Military disability benefits are separate property, and may not be divided between spouses. If a military member elects to waive retirement benefits in order to receive disability benefits, the portions of retirement pay that the military member waives, are also separate property and may not be divided between the spouses. However, if a military member chooses to waive retirement benefits in order to receive disability, the court may order the military member to reimburse his spouse for money lost due to the waiver of retirement benefits. Also, property purchased with military disability benefits may be marital property.
Academic degrees and professional licenses are not divisible marital property. However, if a spouse helped support their spouse in obtaining a degree or license, a court may order the degree or license holder to give a cash award to the other spouse.
A personal injury settlement, that compensates for lost wages during the marriage, and for uninsured medical expenses incurred during the marriage, is marital property. However, a personal injury settlement, that compensates for future lost wages, future medical expenses, pain and suffering, and mental anguish is separate property. Disability insurance benefits replacing post-divorce wages, are separate property. A workers’ compensation award that compensates for lost wages during the marriage is marital, but any part of a worker’s compensation award that compensates for wages after the divorce is separate property.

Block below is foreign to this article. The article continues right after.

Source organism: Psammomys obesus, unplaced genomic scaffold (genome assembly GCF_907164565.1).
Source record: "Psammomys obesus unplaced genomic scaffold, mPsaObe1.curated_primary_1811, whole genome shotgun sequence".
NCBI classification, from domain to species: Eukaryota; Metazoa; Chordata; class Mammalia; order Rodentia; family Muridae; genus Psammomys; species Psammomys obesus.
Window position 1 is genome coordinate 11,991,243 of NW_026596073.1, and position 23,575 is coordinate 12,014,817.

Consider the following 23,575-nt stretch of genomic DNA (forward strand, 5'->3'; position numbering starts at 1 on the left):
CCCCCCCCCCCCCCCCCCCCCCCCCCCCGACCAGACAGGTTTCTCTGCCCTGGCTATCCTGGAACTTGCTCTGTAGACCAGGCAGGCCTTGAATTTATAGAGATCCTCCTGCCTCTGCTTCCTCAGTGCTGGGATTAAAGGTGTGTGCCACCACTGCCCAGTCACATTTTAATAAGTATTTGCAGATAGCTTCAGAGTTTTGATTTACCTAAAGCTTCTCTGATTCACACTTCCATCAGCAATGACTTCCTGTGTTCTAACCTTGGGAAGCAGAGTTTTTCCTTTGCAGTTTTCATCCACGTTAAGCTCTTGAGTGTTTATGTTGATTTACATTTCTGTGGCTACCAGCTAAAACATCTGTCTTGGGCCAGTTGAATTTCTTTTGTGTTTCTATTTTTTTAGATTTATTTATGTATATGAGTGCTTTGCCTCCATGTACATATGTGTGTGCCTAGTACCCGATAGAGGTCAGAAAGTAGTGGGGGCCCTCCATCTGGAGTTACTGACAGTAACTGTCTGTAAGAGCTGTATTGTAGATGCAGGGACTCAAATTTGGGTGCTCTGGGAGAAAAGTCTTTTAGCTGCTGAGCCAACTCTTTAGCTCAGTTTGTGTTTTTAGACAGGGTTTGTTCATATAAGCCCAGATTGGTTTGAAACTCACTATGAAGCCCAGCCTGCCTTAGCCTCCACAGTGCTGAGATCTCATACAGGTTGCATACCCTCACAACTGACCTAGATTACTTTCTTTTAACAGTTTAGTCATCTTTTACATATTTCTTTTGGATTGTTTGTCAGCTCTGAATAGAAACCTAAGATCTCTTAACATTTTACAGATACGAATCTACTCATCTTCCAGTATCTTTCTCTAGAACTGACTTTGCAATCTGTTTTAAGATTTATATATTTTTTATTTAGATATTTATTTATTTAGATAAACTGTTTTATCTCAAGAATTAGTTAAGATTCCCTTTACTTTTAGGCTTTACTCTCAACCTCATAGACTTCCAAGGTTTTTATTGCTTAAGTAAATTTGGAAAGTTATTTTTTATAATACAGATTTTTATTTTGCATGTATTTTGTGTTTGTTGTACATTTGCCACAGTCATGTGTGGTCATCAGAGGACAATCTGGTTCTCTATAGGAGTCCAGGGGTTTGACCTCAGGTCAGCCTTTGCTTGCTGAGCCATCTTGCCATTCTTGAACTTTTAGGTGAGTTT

A severance payment, paid to replace future wages earned after a divorce, is separate property.
Social Security benefits are separate property.
If property is marital, what does a court consider in deciding how to divide it?
Under Oklahoma law, a court must divide marital property “fairly and equitably.” However, the Oklahoma Supreme Court has explained that “equitable” does not necessarily mean “equal.”; thus, the law does not require a court to divide marital property equally. Some of the factors, that courts consider in how to divide marital property are:
The contribution each spouse made to the marital estate. A non-working, or homemaking, spouse is considered to have made a contribution to the marital estate; a court thus may award a large portion of the marital property to a spouse who did not work.
The need of each party is not a factor in deciding how to divide marital property. However, a court may consider the need of a custodial parent, in caring for the children.